Maybe it does stink. Miles tells me it doesn't. I guess I have to believe him; he usually seems happier than me anyway. He has asked me what makes me happy... I told him I like my new job, feeling the wind in the trees and the sunshine on my face.

(Miles takes notepad and pencil from his pocket, begins writing)

So he asked me to bring him out to one of the trails I cleared. Just worked on it last week. So, here we are. I love this view; I love these trees. Miles said he had (air quotes, making a little fun of Miles's sentimentality) "something to say about happiness."

(Miles tears off sheet of paper, holds it out to Jeff. Pause while Jeff reads it, stares at Miles, then reads it out loud)

"I'm happy because I don't need eyes to see the wind; I don't need ears to hear the sunshine."

(breaking up a little) Ummmm... wow... yeah. Like I said... he's amazing. (puts his hand on Miles's elbow to start leading him off-stage, Miles hangs his head down, doesn't move, Jeff attempts to fingerspell to Miles that they should go, Miles makes a great effort)

Miles: (very rough sounding, but just clear enough to make out) Jeff. Love.

Jeff: (pulls back, he's in shock, eyes wide, he falls down and starts crying loudly in joy) Wha...?! Oh my God! Ahhhhhh! (continue amazed vocalizations and ad libs, while Miles starts writing again, tears it off, hands it in general direction of Jeff, he reads it out loud through heavy tears)

Jeff: "And I don't need a voice to tell you that I love you." (Jeff hugs him intensely, he is blubbering) No... no... you don't... you don't... I knew it already, but... but... you did... you did, and it was beautiful... it was beautiful, Miles... it was beautiful... thank you, thank you, thank you. I love you too, Miles... so much... so much... (lights fade out as Miles turns around, and Jeff shakily grabs his elbow from behind. Miles leads Jeff off stage.)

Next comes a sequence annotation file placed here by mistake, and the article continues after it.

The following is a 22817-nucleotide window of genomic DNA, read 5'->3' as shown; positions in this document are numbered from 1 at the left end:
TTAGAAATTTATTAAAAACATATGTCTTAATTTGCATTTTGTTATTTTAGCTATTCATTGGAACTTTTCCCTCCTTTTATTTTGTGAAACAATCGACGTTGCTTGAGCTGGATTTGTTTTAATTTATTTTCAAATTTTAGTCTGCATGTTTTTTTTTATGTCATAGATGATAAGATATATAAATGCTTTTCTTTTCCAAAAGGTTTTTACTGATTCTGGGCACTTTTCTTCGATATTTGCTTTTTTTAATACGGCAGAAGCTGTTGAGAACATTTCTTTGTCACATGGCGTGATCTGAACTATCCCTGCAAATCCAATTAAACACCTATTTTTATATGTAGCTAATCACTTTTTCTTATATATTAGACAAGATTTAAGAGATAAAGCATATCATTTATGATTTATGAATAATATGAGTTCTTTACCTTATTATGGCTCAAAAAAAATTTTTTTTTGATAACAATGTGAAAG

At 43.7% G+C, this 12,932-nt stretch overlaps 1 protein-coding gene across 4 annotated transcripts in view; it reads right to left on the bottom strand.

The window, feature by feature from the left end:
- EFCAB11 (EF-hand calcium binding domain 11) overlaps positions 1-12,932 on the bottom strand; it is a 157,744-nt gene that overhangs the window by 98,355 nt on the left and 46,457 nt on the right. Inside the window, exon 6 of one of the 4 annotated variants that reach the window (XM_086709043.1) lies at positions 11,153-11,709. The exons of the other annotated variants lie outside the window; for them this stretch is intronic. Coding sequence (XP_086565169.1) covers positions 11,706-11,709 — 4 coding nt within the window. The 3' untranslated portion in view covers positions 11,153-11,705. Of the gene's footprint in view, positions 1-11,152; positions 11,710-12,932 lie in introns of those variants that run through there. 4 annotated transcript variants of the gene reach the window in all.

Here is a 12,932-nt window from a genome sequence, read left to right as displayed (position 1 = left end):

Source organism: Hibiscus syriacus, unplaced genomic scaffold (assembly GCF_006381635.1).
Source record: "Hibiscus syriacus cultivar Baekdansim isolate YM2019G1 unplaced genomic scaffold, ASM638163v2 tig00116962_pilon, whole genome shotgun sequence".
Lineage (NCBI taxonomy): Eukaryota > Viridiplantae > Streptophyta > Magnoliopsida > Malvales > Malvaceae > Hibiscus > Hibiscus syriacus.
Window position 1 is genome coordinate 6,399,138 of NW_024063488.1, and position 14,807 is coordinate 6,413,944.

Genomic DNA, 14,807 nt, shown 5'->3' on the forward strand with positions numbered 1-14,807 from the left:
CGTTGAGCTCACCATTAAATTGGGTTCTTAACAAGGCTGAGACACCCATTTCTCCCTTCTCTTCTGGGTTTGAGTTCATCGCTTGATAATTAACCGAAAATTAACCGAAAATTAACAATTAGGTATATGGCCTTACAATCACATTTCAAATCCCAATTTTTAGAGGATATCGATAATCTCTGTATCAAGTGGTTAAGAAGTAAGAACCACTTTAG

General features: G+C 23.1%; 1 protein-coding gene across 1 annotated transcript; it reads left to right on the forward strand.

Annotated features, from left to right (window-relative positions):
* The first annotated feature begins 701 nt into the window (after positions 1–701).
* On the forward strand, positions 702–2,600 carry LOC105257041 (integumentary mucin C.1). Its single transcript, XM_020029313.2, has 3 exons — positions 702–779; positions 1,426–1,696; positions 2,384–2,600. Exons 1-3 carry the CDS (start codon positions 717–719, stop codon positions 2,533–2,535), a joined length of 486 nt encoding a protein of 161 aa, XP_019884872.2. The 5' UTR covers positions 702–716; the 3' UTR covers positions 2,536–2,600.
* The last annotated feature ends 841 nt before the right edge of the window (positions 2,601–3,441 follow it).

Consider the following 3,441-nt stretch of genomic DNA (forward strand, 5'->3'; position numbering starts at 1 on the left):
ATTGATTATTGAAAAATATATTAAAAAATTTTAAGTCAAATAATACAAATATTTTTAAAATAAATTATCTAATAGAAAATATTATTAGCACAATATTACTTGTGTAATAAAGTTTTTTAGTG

Brendon Etter said...

Again, don't know where this play came from. Probably from walking around a pond on a very windy day and closing my eyes for as long as I could without falling or running in to something.

This play has had eight different names; first, I called it "Deaf. Smart. Blind." , then "Deaf. Dumb. Blind.", then "Deafblindness / Blinddeafness", then "Feeling It All", then "Through It All", then "Invisible Strings", then "The Strongest Strings", then, finally, "Strings".

I like it. It's sappy for me, but it's good to try different styles, different emotions.

Love to know what you all think.


Anonymous said...

Wow- that's one of the most touching things you've ever written. I kept waiting for the slam and there wasn't one. I'm so impressed. Wow.

-Your Favorite Wife